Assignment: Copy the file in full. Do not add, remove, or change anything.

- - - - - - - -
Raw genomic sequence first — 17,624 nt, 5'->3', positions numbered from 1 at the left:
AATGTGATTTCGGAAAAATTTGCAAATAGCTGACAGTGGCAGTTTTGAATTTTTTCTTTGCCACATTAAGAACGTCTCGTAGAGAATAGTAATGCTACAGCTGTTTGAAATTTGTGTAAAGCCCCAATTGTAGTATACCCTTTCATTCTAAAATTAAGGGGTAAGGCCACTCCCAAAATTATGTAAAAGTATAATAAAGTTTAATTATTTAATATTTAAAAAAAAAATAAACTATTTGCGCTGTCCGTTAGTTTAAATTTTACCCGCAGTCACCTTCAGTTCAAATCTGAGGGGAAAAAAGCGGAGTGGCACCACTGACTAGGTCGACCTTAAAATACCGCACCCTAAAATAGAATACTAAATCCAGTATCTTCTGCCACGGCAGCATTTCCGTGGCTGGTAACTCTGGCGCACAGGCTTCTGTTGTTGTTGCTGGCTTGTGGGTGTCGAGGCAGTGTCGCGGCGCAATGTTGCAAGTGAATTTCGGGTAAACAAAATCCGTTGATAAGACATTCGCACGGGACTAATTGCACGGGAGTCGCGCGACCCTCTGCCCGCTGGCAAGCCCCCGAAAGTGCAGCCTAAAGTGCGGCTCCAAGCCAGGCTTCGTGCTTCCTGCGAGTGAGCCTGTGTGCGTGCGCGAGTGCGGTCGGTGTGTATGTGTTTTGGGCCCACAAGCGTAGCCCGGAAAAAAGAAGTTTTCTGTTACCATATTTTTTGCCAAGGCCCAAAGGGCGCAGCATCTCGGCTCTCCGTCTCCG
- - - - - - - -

Raw genomic sequence first — 17,624 nt, 5'->3', positions numbered from 1 at the left:
AATGTGATTTCGGAAAAATTTGCAAATAGCTGACAGTGGCAGTTTTGAATTTTTTCTTTGCCACATTAAGAACGTCTCGTAGAGAATAGTAATGCTACAGCTGTTTGAAATTTGTGTAAAGCCCCAATTGTAGTATACCCTTTCATTCTAAAATTAAGGGGTAAGGCCACTCCCAAAATTATGTAAAAGTATAATAAAGTTTAATTATTTAATATTTAAAAAAAAAATAAACTATTTGCGCTGTCCGTTAGTTTAAATTTTACCCGCAGTCACCTTCAGTTCAAATCTGAGGGGAAAAAAGCGGAGTGGCACCACTGACTAGGTCGACCTTAAAATACCGCACCCTAAAATAGAATACTAAATCCAGTATCTTCTGCCACGGCAGCATTTCCGTGGCTGGTAACTCTGGCGCACAGGCTTCTGTTGTTGTTGCTGGCTTGTGGGTGTCGAGGCAGTGTCGCGGCGCAATGTTGCAAGTGAATTTCGGGTAAACAAAATCCGTTGATAAGACATTCGCACGGGACTAATTGCACGGGAGTCGCGCGACCCTCTGCCCGCTGGCAAGCCCCCGAAAGTGCAGCCTAAAGTGCGGCTCCAAGCCAGGCTTCGTGCTTCCTGCGAGTGAGCCTGTGTGCGTGCGCGAGTGCGGTCGGTGTGTATGTGTTTTGGGCCCACAAGCGTAGCCCGGAAAAAAGAAGTTTTCTGTTACCATATTTTTTGCCAAGGCCCAAAGGGCGCAGCATCTCGGCTCTCCGTCTCCG